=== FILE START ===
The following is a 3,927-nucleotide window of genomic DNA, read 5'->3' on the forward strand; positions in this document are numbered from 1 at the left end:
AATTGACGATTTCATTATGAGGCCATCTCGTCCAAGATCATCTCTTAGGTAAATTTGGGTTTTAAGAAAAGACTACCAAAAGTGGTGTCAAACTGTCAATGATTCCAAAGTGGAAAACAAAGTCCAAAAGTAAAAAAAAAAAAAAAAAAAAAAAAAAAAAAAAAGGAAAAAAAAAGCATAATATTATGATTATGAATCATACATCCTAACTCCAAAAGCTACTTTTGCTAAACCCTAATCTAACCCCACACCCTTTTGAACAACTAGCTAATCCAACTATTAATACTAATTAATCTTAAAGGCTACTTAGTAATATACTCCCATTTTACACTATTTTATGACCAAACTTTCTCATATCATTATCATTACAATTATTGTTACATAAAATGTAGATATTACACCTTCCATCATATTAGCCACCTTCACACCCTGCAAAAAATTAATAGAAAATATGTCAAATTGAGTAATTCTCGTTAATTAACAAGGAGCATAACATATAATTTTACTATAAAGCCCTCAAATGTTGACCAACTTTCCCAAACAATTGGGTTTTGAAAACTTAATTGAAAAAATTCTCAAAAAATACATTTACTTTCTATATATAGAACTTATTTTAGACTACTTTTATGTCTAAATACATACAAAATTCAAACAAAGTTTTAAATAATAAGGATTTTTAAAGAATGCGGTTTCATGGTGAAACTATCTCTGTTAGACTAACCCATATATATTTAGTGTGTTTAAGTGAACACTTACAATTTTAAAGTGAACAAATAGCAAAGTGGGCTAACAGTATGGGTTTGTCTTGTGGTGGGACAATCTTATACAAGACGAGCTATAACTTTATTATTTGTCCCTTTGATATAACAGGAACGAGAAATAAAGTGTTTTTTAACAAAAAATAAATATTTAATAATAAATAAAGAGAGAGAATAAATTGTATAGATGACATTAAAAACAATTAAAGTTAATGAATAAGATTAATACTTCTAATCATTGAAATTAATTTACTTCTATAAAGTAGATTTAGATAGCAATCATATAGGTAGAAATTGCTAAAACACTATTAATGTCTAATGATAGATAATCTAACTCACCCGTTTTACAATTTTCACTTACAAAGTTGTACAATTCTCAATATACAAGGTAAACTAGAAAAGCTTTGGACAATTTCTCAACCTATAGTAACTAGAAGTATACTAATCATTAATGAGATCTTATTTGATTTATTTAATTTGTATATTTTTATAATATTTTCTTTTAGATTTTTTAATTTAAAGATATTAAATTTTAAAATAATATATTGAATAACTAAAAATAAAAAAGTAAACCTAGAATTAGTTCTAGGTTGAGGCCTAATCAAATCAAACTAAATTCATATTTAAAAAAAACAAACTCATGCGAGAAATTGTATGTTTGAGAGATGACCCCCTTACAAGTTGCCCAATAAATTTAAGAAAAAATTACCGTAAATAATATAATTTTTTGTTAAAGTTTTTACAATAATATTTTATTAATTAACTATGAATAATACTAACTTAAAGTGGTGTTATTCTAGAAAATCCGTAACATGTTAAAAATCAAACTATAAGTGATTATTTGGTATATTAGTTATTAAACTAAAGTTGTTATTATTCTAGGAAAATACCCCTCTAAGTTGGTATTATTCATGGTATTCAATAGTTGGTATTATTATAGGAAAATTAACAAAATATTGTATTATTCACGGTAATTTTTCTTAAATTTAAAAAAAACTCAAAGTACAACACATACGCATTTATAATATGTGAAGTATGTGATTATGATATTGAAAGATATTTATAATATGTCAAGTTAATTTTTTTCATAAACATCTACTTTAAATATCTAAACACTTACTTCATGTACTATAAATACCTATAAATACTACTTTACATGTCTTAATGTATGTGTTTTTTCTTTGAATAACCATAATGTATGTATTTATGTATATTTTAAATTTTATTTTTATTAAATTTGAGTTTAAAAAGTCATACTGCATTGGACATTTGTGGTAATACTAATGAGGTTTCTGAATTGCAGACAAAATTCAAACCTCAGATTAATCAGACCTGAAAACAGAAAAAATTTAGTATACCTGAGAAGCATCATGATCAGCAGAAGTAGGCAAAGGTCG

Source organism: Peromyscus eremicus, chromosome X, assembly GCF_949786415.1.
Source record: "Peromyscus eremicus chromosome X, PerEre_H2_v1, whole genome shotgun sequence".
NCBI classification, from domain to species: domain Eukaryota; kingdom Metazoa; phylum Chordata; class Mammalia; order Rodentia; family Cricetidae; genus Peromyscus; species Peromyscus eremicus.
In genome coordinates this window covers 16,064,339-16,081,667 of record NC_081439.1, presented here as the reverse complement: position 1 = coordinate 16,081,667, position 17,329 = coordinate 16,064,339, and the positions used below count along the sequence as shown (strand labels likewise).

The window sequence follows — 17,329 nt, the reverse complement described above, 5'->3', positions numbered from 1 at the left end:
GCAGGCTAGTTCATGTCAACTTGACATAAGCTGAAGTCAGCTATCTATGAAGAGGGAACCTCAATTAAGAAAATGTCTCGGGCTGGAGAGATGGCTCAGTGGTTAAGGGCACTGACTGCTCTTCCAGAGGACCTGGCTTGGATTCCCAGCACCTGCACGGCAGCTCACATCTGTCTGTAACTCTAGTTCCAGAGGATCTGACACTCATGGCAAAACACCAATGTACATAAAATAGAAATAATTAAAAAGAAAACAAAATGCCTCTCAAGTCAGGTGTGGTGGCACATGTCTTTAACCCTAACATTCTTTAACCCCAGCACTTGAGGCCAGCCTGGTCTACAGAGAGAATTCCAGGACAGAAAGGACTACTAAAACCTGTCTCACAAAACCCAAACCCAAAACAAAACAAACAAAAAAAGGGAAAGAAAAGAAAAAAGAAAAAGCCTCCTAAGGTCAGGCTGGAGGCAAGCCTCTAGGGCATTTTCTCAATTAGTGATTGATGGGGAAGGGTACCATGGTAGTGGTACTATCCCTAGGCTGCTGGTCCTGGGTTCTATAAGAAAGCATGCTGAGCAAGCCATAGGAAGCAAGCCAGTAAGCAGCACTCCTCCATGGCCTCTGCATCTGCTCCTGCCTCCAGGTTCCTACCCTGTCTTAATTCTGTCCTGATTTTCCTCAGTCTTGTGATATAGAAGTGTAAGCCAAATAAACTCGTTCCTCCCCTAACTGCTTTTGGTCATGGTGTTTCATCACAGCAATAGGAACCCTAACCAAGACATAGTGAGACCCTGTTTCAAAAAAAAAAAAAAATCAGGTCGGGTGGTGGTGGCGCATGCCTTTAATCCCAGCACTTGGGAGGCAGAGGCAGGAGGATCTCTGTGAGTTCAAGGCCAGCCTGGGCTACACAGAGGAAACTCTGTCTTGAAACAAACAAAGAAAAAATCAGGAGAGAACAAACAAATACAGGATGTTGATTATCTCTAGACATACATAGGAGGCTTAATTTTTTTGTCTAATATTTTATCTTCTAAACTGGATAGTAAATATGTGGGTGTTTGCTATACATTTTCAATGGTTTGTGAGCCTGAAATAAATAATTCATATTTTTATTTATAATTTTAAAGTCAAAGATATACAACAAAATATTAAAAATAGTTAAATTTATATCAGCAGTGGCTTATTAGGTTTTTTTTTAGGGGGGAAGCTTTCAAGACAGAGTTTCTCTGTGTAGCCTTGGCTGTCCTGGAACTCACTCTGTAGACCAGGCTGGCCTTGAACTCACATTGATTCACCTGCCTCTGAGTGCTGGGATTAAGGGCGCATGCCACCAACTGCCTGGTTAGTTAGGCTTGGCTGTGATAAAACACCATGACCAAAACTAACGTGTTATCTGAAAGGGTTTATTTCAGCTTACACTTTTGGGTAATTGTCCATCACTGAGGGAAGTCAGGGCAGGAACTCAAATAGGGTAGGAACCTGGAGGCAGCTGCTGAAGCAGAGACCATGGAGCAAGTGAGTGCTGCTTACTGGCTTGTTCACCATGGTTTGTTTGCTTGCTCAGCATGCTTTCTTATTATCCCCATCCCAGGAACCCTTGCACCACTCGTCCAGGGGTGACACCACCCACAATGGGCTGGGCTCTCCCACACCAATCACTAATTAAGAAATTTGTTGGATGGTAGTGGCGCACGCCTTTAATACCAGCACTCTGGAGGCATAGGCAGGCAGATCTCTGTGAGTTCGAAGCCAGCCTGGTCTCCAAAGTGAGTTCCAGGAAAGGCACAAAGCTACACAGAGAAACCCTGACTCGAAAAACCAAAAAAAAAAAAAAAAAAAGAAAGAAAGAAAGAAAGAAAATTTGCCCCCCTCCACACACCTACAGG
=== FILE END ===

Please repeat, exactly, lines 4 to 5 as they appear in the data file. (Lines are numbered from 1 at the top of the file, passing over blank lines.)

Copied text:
Source record: "Peromyscus eremicus chromosome X, PerEre_H2_v1, whole genome shotgun sequence".
NCBI classification, from domain to species: domain Eukaryota; kingdom Metazoa; phylum Chordata; class Mammalia; order Rodentia; family Cricetidae; genus Peromyscus; species Peromyscus eremicus.